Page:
After the string of Republican House defeats, indictments and convictions, plus Ted Stevens’ conviction, Joseph Cao’s election win over the disgraced William Jefferson of LA-02 comes as a much-needed boost to the GOP. Quin Hillyer paid attention to this race several weeks ago, and his article is the best account of Cao’s biography you are likely to find. Sharp, highly-educated and successful Asian Catholics from Louisiana do seem to be the best thing the Republicans have going for themselves, and this would be the case even if the GOP were not the ramshackle disaster that it is today.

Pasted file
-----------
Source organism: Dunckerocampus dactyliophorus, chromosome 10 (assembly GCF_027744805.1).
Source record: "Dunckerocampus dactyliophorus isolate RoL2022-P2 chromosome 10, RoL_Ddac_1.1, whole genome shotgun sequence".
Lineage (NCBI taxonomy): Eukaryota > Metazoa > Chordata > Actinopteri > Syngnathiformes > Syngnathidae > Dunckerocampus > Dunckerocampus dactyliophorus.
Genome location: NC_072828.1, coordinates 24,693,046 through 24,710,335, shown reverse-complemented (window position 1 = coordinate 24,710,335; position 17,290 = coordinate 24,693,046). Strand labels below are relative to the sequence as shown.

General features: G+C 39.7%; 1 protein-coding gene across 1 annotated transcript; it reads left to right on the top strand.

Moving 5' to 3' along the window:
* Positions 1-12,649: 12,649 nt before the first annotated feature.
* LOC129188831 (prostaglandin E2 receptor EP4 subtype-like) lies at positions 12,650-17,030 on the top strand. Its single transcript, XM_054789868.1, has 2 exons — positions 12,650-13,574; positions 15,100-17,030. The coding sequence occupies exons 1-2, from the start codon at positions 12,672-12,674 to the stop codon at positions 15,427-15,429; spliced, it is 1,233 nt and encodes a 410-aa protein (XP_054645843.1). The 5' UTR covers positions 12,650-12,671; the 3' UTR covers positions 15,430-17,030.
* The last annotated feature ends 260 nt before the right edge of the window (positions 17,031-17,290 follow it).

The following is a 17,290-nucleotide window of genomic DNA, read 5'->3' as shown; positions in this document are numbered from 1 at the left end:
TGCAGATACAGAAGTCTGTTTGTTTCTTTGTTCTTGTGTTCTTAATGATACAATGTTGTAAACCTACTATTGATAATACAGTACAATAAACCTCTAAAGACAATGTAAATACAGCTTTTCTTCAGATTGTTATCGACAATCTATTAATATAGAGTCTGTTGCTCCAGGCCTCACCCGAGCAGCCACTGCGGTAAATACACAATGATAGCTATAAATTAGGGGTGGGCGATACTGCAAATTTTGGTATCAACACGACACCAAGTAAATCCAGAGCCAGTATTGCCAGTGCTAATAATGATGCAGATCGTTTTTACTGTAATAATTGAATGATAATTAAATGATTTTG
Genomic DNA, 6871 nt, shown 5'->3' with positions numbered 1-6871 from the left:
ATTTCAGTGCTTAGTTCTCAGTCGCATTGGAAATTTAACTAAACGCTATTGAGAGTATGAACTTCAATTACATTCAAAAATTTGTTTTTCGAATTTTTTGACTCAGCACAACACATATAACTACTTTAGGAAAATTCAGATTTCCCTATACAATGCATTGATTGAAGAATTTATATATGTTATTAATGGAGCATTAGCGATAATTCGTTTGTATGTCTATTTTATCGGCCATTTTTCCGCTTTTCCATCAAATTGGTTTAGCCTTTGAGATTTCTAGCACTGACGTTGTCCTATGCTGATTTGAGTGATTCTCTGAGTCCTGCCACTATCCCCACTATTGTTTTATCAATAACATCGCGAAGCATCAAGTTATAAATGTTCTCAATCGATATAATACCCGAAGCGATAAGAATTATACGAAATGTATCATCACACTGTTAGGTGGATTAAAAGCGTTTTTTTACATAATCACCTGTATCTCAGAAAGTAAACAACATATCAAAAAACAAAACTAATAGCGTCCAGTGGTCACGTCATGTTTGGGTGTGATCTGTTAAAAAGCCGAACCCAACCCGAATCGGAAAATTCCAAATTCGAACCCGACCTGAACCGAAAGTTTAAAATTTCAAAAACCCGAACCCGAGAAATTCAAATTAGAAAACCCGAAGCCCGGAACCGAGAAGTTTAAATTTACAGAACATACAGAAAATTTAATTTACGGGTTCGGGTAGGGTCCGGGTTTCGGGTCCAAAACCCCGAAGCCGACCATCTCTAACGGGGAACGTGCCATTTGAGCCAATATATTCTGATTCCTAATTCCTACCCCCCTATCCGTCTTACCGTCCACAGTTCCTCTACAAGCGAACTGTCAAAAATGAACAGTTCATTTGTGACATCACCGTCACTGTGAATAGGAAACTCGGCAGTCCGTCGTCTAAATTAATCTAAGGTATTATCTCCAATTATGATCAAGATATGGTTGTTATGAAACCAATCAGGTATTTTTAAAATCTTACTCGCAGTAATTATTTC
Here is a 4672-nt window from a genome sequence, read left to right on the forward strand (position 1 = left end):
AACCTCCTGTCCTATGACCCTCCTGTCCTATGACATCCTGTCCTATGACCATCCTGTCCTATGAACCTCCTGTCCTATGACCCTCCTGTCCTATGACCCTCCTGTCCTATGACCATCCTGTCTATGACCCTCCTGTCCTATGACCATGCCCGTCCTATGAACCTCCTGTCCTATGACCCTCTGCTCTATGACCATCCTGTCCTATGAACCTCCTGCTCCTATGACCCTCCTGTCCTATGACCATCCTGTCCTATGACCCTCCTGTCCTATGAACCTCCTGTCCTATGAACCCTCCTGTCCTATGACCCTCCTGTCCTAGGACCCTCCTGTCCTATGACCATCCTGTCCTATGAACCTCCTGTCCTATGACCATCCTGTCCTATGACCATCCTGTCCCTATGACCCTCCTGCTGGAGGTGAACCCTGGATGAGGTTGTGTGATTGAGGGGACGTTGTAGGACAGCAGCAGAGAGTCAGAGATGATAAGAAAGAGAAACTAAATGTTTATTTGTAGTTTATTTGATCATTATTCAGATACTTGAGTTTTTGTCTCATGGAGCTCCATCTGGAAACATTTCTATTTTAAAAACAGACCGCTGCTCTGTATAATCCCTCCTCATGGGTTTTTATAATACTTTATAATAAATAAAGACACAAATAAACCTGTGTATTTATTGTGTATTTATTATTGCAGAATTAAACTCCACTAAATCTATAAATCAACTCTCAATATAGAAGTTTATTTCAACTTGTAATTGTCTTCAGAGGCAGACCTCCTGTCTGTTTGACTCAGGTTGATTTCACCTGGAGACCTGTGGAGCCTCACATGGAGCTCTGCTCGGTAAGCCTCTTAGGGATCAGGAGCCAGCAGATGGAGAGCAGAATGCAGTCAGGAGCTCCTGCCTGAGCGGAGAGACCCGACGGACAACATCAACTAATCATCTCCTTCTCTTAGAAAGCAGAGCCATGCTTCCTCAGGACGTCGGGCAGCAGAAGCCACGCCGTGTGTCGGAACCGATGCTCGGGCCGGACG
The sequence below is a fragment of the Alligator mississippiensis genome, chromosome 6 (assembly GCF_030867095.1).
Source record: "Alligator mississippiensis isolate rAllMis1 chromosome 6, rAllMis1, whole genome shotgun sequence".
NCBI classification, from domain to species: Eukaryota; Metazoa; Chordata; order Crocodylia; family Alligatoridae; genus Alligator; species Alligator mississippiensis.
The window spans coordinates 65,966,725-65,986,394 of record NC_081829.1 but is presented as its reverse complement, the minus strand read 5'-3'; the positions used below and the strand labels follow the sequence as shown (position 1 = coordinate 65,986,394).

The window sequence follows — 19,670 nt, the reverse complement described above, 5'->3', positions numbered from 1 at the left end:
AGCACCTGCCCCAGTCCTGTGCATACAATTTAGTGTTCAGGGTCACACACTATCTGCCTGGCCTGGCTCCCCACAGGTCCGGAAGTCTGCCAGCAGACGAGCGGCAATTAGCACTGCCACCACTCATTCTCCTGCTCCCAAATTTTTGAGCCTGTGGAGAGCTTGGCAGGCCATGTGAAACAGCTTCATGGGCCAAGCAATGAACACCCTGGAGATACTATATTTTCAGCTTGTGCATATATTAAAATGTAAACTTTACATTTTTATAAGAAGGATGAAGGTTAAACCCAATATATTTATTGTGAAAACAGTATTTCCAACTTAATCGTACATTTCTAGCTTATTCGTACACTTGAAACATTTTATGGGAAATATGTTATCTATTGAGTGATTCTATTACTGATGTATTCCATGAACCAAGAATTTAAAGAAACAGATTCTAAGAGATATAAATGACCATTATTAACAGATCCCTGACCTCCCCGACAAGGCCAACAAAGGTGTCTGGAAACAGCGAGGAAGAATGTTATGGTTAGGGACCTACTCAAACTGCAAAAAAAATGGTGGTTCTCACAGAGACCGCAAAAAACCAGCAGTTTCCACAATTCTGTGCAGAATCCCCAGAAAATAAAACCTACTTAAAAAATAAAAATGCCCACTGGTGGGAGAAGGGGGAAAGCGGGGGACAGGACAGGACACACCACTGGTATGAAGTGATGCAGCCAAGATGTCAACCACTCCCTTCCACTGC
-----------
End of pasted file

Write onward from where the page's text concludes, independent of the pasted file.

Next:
The first I heard of Blagojevich’s arrest came through my front window from a passer-by talking to someone on his phone, “They have arrested our governor.” This is turning out to be a good week, I thought to myself. I assumed that Blagojevich was going to be brought down by whatever Rezko was giving the feds as part of his bargain with them, but the news about his trying to sell the open Senate seat for cash or other favors was like something out of a cartoon or perhaps a Northern version of Kingfish. Illinois has long had a reputation for corrupt politics, but in the last decade it seems as if it is striving to outdo all others in having crooks in office, while Louisiana is going in quite the other direction. Like Reihan, I imagine that “Candidate 5,” the person implicated as a potential buyer of the Senate seat, is probably State Sen. Emil Jones. If that is the case, it would be Obama’s ties to Jones, much more than any ties to Blagojevich or Rezko, that will cause people to look again at Obama’s Illinois connections. Jones’ role as Obama’s patron and sponsor in the state legislature has gone largely unremarked in the national media, except in John Kass‘ columns. It is not an exaggeration to say that Obama would probably not be where he is today without Jones, and if the latter were implicated it would be at the very least an embarrassment for the incoming administration.